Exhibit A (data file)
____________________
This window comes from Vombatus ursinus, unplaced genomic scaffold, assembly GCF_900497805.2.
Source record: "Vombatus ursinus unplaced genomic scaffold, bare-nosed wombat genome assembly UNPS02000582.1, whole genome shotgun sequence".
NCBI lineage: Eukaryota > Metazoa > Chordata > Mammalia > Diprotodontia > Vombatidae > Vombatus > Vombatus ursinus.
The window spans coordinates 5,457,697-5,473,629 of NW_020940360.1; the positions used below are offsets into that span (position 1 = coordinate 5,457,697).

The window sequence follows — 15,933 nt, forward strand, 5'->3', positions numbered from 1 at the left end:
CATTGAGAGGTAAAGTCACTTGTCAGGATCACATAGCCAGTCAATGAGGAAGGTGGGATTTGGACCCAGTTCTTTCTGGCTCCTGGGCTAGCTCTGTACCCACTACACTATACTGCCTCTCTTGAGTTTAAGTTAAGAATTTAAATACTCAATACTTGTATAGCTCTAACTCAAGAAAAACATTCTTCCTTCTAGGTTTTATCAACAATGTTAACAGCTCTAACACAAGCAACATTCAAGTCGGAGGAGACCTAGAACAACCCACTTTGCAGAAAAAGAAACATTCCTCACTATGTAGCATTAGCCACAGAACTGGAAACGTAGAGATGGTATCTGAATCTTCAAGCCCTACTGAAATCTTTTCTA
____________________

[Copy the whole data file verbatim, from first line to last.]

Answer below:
This window comes from Vombatus ursinus, unplaced genomic scaffold, assembly GCF_900497805.2.
Source record: "Vombatus ursinus unplaced genomic scaffold, bare-nosed wombat genome assembly UNPS02000582.1, whole genome shotgun sequence".
NCBI lineage: Eukaryota > Metazoa > Chordata > Mammalia > Diprotodontia > Vombatidae > Vombatus > Vombatus ursinus.
The window spans coordinates 5,457,697-5,473,629 of NW_020940360.1; the positions used below are offsets into that span (position 1 = coordinate 5,457,697).

The window sequence follows — 15,933 nt, forward strand, 5'->3', positions numbered from 1 at the left end:
CATTGAGAGGTAAAGTCACTTGTCAGGATCACATAGCCAGTCAATGAGGAAGGTGGGATTTGGACCCAGTTCTTTCTGGCTCCTGGGCTAGCTCTGTACCCACTACACTATACTGCCTCTCTTGAGTTTAAGTTAAGAATTTAAATACTCAATACTTGTATAGCTCTAACTCAAGAAAAACATTCTTCCTTCTAGGTTTTATCAACAATGTTAACAGCTCTAACACAAGCAACATTCAAGTCGGAGGAGACCTAGAACAACCCACTTTGCAGAAAAAGAAACATTCCTCACTATGTAGCATTAGCCACAGAACTGGAAACGTAGAGATGGTATCTGAATCTTCAAGCCCTACTGAAATCTTTTCTA